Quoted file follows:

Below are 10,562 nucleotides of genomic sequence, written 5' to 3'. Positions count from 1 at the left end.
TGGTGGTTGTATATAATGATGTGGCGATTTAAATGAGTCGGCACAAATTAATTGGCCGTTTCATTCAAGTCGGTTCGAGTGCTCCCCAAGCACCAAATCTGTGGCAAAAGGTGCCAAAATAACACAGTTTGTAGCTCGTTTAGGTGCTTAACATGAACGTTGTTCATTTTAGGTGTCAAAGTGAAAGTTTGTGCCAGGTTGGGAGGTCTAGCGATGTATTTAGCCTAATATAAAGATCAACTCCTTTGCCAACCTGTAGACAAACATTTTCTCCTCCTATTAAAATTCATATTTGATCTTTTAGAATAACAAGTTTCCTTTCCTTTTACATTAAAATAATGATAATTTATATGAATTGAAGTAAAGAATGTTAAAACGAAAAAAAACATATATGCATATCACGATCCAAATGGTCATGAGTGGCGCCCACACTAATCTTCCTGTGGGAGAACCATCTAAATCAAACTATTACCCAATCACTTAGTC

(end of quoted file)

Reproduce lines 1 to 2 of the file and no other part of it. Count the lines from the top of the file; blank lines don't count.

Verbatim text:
Below are 10,562 nucleotides of genomic sequence, written 5' to 3'. Positions count from 1 at the left end.
TGGTGGTTGTATATAATGATGTGGCGATTTAAATGAGTCGGCACAAATTAATTGGCCGTTTCATTCAAGTCGGTTCGAGTGCTCCCCAAGCACCAAATCTGTGGCAAAAGGTGCCAAAATAACACAGTTTGTAGCTCGTTTAGGTGCTTAACATGAACGTTGTTCATTTTAGGTGTCAAAGTGAAAGTTTGTGCCAGGTTGGGAGGTCTAGCGATGTATTTAGCCTAATATAAAGATCAACTCCTTTGCCAACCTGTAGACAAACATTTTCTCCTCCTATTAAAATTCATATTTGATCTTTTAGAATAACAAGTTTCCTTTCCTTTTACATTAAAATAATGATAATTTATATGAATTGAAGTAAAGAATGTTAAAACGAAAAAAAACATATATGCATATCACGATCCAAATGGTCATGAGTGGCGCCCACACTAATCTTCCTGTGGGAGAACCATCTAAATCAAACTATTACCCAATCACTTAGTC